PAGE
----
Parties select judicial nominees in Pa.

September 08, 1999|By DON AINES

CHAMBERSBURG, Pa. - The Republican Committees for Franklin and Fulton counties Wednesday night selected Chambersburg attorney Carol Van Horn to appear on the ballot Nov. 2 for judge in the 39th District of the Court of Common Pleas.

In a secret ballot the members of the committees chose Van Horn, 41, over District Justice Larry K. Meminger. She will run to fill the vacancy created by the resignation of Judge William H. Kaye.

Franklin County Democratic Committee Chairman William Butts said his committee and Fulton County Democrats have endorsed Chambersburg attorney Tyrone Johnson as their nominee. Johnson had been a registered Republican, but switched his party affiliation Wednesday, according to the Franklin County Voter Registration Office.

"I am very humbled by the support of the party. This is my first foray into this arena," Van Horn said after the vote. A member of the Walker, Van Horn & MacBride law firm, the Chambersburg-area resident is president of the Franklin County Bar Association and has been a practicing attorney since 1984.


"I have a zest for hard work and fairness ... and the courage to make the unpopular choice in upholding the law," Van Horn said in a brief address before the vote.

Meminger, 41, of Fayetteville, Pa., stressed his 15 years as a district justice, handling more than 50,000 cases. "During my tenure as a district justice, I've had the opportunity to hear just about every type of case," he told the committees.

Before the vote, committee members were given 10 minutes to speak with the candidates. Party Chairman Allen V. Twigg advised committee members they could not ask questions about the death penalty, abortion or juveniles being tried as adults, since a judge may have to rule on those issues.

In Pennsylvania candidates for judge are prohibited from discussing how they would rule on specific issues. Twigg said there was no "litmus test" for nominees.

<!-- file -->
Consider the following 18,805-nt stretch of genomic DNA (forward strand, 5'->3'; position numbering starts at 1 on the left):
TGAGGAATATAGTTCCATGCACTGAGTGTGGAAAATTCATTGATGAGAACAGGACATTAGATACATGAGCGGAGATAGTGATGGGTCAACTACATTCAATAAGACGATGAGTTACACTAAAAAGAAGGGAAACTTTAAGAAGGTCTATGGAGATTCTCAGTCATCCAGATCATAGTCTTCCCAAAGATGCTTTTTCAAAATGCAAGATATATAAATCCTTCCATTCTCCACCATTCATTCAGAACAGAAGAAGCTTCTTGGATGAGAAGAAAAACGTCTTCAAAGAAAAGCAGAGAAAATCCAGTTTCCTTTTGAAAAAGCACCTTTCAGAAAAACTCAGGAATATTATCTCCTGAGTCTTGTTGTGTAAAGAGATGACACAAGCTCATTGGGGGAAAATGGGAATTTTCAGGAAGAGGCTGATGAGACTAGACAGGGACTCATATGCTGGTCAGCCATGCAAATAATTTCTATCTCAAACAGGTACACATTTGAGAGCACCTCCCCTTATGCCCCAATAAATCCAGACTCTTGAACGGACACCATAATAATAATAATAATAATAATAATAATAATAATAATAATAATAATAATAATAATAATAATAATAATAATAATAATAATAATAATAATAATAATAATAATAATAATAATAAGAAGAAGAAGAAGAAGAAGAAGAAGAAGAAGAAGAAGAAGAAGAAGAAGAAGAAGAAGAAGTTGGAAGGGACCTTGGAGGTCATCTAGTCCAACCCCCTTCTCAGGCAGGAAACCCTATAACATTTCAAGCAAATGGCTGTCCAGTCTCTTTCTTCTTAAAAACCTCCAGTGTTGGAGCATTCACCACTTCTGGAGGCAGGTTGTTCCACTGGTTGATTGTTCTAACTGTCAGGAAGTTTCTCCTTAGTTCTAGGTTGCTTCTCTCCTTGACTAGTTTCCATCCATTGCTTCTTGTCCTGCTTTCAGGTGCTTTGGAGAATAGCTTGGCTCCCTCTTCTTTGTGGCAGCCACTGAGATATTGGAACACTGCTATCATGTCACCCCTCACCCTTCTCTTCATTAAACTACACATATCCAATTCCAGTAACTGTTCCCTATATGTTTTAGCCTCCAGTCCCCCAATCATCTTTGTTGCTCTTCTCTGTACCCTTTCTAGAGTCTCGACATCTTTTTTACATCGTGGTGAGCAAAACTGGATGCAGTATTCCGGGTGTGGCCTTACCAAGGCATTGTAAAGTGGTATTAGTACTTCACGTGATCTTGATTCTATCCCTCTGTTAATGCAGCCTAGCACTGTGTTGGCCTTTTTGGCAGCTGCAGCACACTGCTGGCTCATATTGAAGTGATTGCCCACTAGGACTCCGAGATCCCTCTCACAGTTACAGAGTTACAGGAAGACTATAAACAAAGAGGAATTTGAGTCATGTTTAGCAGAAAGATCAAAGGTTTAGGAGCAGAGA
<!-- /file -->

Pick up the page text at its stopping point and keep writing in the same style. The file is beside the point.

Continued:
"I think the Republican Committee assumed its responsibility and did an admirable job," Meminger, 41, said after the vote. His district covers Greene and Guilford townships.

Johnson, who lives in Mercersburg, Pa., could not be reached for comment Wednesday night. Butts said Johnson had been endorsed by the Franklin County committee last week and the Fulton County committee on Wednesday.

The deadline for the parties to submit their choices to the Pennsylvania Department of State is Monday, Sept. 13.

Butts said some members of his committee expressed support for Van Horn, but he said endorsing a Republican is against party bylaws. Because the district covers two counties, state bylaws for both parties were followed in the selection process.

In the case of the Republicans, Twigg said Franklin County had 25 votes, one for every 1,000 people who voted in the last presidential election. Fulton County was given two votes under that formula.

Kaye was to have appeared on the ballot for retention for another 10-years, but announced recently he is resigning Sept. 30 for health reasons. Because the issue of electing a new judge was not on the May primary ballot, the selection process was left up to the party committees for the two counties.

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